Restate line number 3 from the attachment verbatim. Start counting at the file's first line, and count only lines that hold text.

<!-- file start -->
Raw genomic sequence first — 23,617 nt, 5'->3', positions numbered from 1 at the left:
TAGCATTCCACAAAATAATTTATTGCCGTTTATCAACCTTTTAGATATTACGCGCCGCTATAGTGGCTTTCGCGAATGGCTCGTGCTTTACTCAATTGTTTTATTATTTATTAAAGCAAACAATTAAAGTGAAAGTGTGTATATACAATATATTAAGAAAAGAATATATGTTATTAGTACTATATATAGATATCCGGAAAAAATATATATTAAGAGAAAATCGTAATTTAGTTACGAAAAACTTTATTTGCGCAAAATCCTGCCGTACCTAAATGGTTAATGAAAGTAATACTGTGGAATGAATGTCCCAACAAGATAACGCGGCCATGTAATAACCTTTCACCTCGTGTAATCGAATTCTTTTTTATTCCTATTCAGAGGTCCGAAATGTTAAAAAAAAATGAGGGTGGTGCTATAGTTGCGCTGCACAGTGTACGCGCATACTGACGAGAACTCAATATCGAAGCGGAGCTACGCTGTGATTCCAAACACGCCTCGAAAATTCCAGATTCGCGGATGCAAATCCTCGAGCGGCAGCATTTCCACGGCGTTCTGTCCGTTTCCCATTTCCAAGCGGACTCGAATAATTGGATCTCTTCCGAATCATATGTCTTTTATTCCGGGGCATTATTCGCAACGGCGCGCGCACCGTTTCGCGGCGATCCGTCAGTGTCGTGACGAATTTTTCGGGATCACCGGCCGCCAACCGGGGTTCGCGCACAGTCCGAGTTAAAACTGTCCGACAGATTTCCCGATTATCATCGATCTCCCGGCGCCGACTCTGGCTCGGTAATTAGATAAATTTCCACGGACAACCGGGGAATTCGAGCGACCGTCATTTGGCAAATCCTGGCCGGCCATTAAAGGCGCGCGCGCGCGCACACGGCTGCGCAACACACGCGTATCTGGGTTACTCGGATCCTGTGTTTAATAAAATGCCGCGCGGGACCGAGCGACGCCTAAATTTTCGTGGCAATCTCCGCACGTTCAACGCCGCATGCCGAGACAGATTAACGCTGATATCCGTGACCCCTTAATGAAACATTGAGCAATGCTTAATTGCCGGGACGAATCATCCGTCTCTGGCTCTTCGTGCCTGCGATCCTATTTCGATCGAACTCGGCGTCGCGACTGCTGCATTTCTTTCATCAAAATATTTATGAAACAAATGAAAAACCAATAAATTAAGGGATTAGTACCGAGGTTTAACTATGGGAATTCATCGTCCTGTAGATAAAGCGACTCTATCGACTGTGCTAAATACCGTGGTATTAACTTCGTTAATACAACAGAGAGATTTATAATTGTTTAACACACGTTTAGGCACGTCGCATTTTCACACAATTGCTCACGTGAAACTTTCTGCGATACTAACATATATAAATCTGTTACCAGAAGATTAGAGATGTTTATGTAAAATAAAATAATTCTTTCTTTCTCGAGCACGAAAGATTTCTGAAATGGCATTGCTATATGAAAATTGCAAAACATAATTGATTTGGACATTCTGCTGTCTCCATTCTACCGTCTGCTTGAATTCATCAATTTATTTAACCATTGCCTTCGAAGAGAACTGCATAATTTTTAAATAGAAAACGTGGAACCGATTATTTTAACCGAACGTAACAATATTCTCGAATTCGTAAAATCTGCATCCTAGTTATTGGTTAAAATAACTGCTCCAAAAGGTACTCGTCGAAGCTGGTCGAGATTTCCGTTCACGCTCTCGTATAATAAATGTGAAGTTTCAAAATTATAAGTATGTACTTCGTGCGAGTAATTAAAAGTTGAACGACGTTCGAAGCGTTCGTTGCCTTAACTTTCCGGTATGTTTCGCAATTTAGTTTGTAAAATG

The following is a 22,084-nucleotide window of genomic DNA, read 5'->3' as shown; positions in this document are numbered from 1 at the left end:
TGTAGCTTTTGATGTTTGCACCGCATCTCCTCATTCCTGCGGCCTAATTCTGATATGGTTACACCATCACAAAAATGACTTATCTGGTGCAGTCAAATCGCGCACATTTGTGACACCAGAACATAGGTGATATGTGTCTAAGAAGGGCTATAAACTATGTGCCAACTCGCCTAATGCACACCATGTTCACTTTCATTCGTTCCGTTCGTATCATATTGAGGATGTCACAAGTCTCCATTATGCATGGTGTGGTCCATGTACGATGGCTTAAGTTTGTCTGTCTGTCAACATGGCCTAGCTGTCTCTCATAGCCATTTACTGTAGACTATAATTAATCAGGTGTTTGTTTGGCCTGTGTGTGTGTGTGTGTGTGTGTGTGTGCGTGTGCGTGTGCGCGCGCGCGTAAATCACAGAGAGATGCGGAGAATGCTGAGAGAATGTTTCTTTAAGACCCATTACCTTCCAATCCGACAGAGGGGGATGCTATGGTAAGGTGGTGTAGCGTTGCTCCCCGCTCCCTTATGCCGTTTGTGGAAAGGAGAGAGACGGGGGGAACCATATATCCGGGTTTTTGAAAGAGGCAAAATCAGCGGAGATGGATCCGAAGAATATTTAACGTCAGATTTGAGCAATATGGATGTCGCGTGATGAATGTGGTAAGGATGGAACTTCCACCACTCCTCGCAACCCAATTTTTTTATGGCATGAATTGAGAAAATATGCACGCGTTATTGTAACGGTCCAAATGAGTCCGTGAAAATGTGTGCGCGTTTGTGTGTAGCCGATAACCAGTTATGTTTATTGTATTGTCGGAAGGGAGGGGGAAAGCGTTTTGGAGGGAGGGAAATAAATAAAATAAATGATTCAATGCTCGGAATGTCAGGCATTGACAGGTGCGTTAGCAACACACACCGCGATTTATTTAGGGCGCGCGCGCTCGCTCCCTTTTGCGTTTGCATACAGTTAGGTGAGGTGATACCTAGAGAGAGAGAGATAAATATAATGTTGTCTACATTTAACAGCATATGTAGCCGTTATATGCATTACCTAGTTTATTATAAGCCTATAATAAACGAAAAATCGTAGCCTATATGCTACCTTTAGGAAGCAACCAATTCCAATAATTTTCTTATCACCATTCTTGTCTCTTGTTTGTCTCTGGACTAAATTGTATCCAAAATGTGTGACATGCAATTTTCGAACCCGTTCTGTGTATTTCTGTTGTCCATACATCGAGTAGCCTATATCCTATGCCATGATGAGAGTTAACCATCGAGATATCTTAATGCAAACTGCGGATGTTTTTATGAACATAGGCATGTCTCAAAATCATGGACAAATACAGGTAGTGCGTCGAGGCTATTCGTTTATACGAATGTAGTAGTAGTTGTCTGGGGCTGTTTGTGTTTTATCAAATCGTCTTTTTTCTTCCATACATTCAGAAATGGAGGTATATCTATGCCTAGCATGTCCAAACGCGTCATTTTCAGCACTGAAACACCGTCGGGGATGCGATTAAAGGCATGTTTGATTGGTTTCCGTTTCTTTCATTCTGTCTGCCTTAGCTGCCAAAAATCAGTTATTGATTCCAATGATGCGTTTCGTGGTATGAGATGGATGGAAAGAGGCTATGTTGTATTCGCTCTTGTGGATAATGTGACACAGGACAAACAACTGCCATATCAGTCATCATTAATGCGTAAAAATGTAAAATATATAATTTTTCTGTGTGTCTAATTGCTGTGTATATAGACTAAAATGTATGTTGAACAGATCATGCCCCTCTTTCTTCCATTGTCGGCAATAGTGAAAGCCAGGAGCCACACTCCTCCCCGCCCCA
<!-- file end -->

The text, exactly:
The following is a 22,084-nucleotide window of genomic DNA, read 5'->3' as shown; positions in this document are numbered from 1 at the left end: